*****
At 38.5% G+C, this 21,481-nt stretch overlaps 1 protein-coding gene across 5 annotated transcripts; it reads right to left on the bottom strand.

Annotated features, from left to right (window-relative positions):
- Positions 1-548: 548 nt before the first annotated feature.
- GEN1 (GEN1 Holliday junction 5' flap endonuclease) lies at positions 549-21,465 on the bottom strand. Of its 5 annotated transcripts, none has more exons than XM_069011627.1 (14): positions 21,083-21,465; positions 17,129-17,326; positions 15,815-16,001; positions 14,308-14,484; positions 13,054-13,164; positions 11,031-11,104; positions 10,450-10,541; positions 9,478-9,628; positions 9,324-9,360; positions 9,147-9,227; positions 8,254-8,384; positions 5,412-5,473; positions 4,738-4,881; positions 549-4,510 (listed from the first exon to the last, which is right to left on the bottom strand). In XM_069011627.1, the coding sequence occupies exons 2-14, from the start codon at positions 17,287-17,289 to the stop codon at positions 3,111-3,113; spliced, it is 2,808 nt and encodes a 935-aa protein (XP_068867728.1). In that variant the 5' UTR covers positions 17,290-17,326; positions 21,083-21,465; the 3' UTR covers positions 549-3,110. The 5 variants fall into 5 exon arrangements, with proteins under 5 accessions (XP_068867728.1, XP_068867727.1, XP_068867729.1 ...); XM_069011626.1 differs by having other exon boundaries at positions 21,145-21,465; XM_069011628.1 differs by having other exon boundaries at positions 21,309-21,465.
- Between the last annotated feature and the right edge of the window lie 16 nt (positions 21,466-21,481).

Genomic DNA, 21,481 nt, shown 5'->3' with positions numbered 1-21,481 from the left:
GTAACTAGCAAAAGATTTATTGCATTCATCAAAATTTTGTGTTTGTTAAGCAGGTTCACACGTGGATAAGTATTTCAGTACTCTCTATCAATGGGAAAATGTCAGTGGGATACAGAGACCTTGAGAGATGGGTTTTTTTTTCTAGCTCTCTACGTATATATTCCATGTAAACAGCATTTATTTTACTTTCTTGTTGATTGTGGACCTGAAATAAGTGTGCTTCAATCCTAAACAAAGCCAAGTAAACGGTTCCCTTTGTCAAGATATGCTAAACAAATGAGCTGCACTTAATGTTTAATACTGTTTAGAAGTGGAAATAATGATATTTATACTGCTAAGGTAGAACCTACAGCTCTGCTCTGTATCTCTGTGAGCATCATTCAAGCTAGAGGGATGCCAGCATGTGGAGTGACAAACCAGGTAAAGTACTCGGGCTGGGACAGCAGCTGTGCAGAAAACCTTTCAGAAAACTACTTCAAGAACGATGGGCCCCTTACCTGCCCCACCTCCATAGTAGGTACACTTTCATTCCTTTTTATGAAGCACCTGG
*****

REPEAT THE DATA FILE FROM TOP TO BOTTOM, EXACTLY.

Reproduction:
At 38.5% G+C, this 21,481-nt stretch overlaps 1 protein-coding gene across 5 annotated transcripts; it reads right to left on the bottom strand.

Annotated features, from left to right (window-relative positions):
- Positions 1-548: 548 nt before the first annotated feature.
- GEN1 (GEN1 Holliday junction 5' flap endonuclease) lies at positions 549-21,465 on the bottom strand. Of its 5 annotated transcripts, none has more exons than XM_069011627.1 (14): positions 21,083-21,465; positions 17,129-17,326; positions 15,815-16,001; positions 14,308-14,484; positions 13,054-13,164; positions 11,031-11,104; positions 10,450-10,541; positions 9,478-9,628; positions 9,324-9,360; positions 9,147-9,227; positions 8,254-8,384; positions 5,412-5,473; positions 4,738-4,881; positions 549-4,510 (listed from the first exon to the last, which is right to left on the bottom strand). In XM_069011627.1, the coding sequence occupies exons 2-14, from the start codon at positions 17,287-17,289 to the stop codon at positions 3,111-3,113; spliced, it is 2,808 nt and encodes a 935-aa protein (XP_068867728.1). In that variant the 5' UTR covers positions 17,290-17,326; positions 21,083-21,465; the 3' UTR covers positions 549-3,110. The 5 variants fall into 5 exon arrangements, with proteins under 5 accessions (XP_068867728.1, XP_068867727.1, XP_068867729.1 ...); XM_069011626.1 differs by having other exon boundaries at positions 21,145-21,465; XM_069011628.1 differs by having other exon boundaries at positions 21,309-21,465.
- Between the last annotated feature and the right edge of the window lie 16 nt (positions 21,466-21,481).

Genomic DNA, 21,481 nt, shown 5'->3' with positions numbered 1-21,481 from the left:
GTAACTAGCAAAAGATTTATTGCATTCATCAAAATTTTGTGTTTGTTAAGCAGGTTCACACGTGGATAAGTATTTCAGTACTCTCTATCAATGGGAAAATGTCAGTGGGATACAGAGACCTTGAGAGATGGGTTTTTTTTTCTAGCTCTCTACGTATATATTCCATGTAAACAGCATTTATTTTACTTTCTTGTTGATTGTGGACCTGAAATAAGTGTGCTTCAATCCTAAACAAAGCCAAGTAAACGGTTCCCTTTGTCAAGATATGCTAAACAAATGAGCTGCACTTAATGTTTAATACTGTTTAGAAGTGGAAATAATGATATTTATACTGCTAAGGTAGAACCTACAGCTCTGCTCTGTATCTCTGTGAGCATCATTCAAGCTAGAGGGATGCCAGCATGTGGAGTGACAAACCAGGTAAAGTACTCGGGCTGGGACAGCAGCTGTGCAGAAAACCTTTCAGAAAACTACTTCAAGAACGATGGGCCCCTTACCTGCCCCACCTCCATAGTAGGTACACTTTCATTCCTTTTTATGAAGCACCTGG